[ In the Trenches ]

The stark, often disturbing photos in Manit Sriw'anichpoom's latest exhibition are a reaction to the economic crisis precipitated by the government of Chavalit Yongchaiyudh, writes Phatarawadee Phataranawik.

Manit Sriwanichpoom is a man who likes to take his art nght to the people.
He does this to create visual diversions in the hope it will lead to greater awareness.
His photography is often stark, usually disturbing and always provocative - which is precisely the intention.

And there's no better time than a crisi's for some creative persuasion. People are uncertain, open to rumours, gossip and suggestion. And right now, out there,' according to Manit, this economic crisis has evolved into a war in its own right.
The ammunition may be baht rather than bullets, and although bloodless, the wounds are real enough - emotional, spiritual, psychological.

This social activist photographer, like the rest of th6 population, has watched in horror and frustration as the 11 month-old government of Chavalit Yongchaiyudh has twisted the truth, hid the reality, and more often than not - did exactly the opposite of what it said it was going to do.

Manit's main criticism is the billions of baht the Chavalit administration simply poured away, to defend what was indefensible, leaving the vast majority of the country to suffer from the fallout of the economic boom they never benefitted from in the first place.

His reaction to the crisis is an exhibition entitled This Bloodless War, which started last Thursday, the day Chavalit resigned.
The exhibition is actually a mobile demonstration that Manit is taking to various topical venues - such as in front of Government House, the Bank of Tbafland and the CP Tower in Sflom, among others - so it will have the strongest impact.

He has called on his fellow artists, the Ukabat Group, who literally wear the photographs around their necks.And what photos they are. This Bloodless War is a series of six photographs based on the graphic and now famous shots taken during the Vietnam War and the Japanese invasion of China, but ' with a,novel twist.
'They have been updated, using new props and actors, to portray a new type of conflict'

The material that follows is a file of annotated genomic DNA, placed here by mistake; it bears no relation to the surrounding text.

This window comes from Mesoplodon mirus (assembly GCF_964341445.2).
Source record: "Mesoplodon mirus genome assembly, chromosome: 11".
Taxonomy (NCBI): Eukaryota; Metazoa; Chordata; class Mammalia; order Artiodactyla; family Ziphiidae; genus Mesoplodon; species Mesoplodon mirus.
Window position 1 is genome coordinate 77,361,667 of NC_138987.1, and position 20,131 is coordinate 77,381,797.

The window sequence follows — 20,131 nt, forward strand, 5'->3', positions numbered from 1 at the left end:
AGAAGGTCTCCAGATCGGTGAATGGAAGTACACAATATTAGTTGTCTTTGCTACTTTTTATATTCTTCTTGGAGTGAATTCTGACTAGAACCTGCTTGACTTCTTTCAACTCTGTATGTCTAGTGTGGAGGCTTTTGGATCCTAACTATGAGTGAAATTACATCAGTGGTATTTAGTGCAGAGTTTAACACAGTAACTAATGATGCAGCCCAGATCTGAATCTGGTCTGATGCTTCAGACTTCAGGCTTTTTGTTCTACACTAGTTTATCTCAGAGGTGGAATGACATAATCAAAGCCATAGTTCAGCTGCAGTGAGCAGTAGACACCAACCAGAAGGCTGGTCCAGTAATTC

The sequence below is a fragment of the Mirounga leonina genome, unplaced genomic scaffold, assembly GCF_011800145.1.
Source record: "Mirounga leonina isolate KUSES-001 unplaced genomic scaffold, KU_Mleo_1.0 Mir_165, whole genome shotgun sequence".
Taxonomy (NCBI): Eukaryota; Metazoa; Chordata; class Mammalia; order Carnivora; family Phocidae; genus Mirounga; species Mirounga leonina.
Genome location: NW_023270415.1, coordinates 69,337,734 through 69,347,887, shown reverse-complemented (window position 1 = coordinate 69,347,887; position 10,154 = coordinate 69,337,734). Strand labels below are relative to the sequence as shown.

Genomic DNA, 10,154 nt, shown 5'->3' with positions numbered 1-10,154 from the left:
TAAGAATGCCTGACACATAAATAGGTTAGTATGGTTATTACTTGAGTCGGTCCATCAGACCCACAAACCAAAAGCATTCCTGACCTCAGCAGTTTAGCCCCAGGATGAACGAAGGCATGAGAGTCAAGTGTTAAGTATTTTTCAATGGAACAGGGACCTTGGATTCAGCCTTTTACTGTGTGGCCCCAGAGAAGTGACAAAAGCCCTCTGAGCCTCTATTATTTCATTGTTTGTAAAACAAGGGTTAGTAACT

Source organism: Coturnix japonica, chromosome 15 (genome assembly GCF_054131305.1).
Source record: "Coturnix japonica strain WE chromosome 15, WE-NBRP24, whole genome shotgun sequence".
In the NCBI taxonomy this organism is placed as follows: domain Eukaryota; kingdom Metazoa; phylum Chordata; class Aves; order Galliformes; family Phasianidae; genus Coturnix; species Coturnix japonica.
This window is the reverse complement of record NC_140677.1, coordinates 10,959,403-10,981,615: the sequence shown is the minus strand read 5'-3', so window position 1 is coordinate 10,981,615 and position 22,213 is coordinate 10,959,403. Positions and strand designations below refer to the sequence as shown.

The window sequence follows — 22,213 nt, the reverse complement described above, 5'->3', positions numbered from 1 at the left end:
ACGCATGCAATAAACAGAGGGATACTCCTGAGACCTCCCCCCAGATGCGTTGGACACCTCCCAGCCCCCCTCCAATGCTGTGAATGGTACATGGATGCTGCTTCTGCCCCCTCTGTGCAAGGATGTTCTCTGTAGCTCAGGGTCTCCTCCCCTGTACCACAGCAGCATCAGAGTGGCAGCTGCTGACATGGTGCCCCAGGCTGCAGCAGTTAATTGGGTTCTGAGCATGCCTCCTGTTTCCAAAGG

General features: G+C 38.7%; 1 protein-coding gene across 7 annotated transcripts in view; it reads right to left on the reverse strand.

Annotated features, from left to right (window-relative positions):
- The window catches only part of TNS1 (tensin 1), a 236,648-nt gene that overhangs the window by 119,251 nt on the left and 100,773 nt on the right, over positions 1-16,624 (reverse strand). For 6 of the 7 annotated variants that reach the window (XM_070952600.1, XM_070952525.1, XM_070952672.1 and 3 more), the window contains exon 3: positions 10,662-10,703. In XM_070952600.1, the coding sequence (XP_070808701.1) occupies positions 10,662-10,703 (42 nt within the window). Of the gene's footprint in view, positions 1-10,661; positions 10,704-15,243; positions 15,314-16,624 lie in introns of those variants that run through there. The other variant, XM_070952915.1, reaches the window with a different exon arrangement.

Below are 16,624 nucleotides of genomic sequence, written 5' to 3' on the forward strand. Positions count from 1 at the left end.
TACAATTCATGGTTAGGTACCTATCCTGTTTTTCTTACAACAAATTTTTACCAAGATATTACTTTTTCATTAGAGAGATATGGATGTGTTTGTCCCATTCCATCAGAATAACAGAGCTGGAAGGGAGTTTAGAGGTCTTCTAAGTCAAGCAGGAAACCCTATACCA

"This war is different from other wars. In an economic war, people can walk around and buildings still stand, but bur spirit is being destroyed," says Manit.

The well-known image of the Vietnamese shooting a Vietcong prisoner has been changed to show a big business heavy removing the competition, while the infamous photo of the Mai Lai massacre now represents how the need for expensive brand names literally drove people broke - killed by their own consumerism.

The baby crying on the railway track is based on the abandoned baby in Shanghai, left screaming in the burntout city, Manies point being -just how will the new generation of Thais cope with growing up in a country in debt?

The photographer is no stranger to social activism. Last year he held the Huay Kwang Mega City exhibition on an abandoned building site, along with the Ukabat Group,
who were led by the controversial artist and activist Vasan Sitthiket.

The presentation of This Bloodless War has come as something of a shock to the Thai public, who are unused to street performance art - especially around the commercial centres of Bangkok. Many have simply walked quickly by or crossed the street to avoid being confronted.

However, some foreigners and the more adventurous Thais have paused to look, no doubt initially drawn to the scene by the sound of the loudspeaker Manit uses to explain his purpose.

"This photography collection is like an X-Ray of the cancer we are suffering. It is the truth under the surface of our society, and the truth is, that we are losing the bloodless war. If we wait, we are going to die," laments Manit, "we must operate now."

Let's just hope that whoever it is, is qualified.